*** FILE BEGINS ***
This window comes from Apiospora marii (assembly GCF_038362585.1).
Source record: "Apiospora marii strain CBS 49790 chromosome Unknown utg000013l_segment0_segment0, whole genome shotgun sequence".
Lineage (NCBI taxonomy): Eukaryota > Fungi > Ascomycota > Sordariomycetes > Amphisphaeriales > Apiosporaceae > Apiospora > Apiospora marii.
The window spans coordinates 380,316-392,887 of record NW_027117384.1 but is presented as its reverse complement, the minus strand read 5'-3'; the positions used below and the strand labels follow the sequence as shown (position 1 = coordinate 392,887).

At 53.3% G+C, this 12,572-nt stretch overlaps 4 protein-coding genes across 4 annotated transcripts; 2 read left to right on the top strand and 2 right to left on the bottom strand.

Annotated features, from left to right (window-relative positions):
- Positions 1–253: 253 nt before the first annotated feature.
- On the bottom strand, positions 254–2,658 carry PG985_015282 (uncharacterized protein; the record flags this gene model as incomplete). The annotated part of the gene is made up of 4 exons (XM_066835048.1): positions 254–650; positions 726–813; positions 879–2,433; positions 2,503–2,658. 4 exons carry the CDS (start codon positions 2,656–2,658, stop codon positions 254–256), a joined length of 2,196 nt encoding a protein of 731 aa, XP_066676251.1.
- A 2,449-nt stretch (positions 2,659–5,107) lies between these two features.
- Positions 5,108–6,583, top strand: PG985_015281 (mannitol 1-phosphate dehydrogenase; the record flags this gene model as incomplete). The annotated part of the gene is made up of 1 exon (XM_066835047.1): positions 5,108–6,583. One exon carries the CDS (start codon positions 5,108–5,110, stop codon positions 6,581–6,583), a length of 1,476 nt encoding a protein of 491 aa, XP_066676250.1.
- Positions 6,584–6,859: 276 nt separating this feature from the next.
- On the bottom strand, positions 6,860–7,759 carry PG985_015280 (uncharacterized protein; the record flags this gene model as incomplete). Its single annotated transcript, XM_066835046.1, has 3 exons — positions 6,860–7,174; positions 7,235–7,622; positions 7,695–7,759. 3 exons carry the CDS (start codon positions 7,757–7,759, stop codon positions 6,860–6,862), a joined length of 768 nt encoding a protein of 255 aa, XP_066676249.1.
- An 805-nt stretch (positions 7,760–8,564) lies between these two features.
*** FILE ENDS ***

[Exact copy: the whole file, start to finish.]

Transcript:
This window comes from Apiospora marii (assembly GCF_038362585.1).
Source record: "Apiospora marii strain CBS 49790 chromosome Unknown utg000013l_segment0_segment0, whole genome shotgun sequence".
Lineage (NCBI taxonomy): Eukaryota > Fungi > Ascomycota > Sordariomycetes > Amphisphaeriales > Apiosporaceae > Apiospora > Apiospora marii.
The window spans coordinates 380,316-392,887 of record NW_027117384.1 but is presented as its reverse complement, the minus strand read 5'-3'; the positions used below and the strand labels follow the sequence as shown (position 1 = coordinate 392,887).

At 53.3% G+C, this 12,572-nt stretch overlaps 4 protein-coding genes across 4 annotated transcripts; 2 read left to right on the top strand and 2 right to left on the bottom strand.

Annotated features, from left to right (window-relative positions):
- Positions 1–253: 253 nt before the first annotated feature.
- On the bottom strand, positions 254–2,658 carry PG985_015282 (uncharacterized protein; the record flags this gene model as incomplete). The annotated part of the gene is made up of 4 exons (XM_066835048.1): positions 254–650; positions 726–813; positions 879–2,433; positions 2,503–2,658. 4 exons carry the CDS (start codon positions 2,656–2,658, stop codon positions 254–256), a joined length of 2,196 nt encoding a protein of 731 aa, XP_066676251.1.
- A 2,449-nt stretch (positions 2,659–5,107) lies between these two features.
- Positions 5,108–6,583, top strand: PG985_015281 (mannitol 1-phosphate dehydrogenase; the record flags this gene model as incomplete). The annotated part of the gene is made up of 1 exon (XM_066835047.1): positions 5,108–6,583. One exon carries the CDS (start codon positions 5,108–5,110, stop codon positions 6,581–6,583), a length of 1,476 nt encoding a protein of 491 aa, XP_066676250.1.
- Positions 6,584–6,859: 276 nt separating this feature from the next.
- On the bottom strand, positions 6,860–7,759 carry PG985_015280 (uncharacterized protein; the record flags this gene model as incomplete). Its single annotated transcript, XM_066835046.1, has 3 exons — positions 6,860–7,174; positions 7,235–7,622; positions 7,695–7,759. 3 exons carry the CDS (start codon positions 7,757–7,759, stop codon positions 6,860–6,862), a joined length of 768 nt encoding a protein of 255 aa, XP_066676249.1.
- An 805-nt stretch (positions 7,760–8,564) lies between these two features.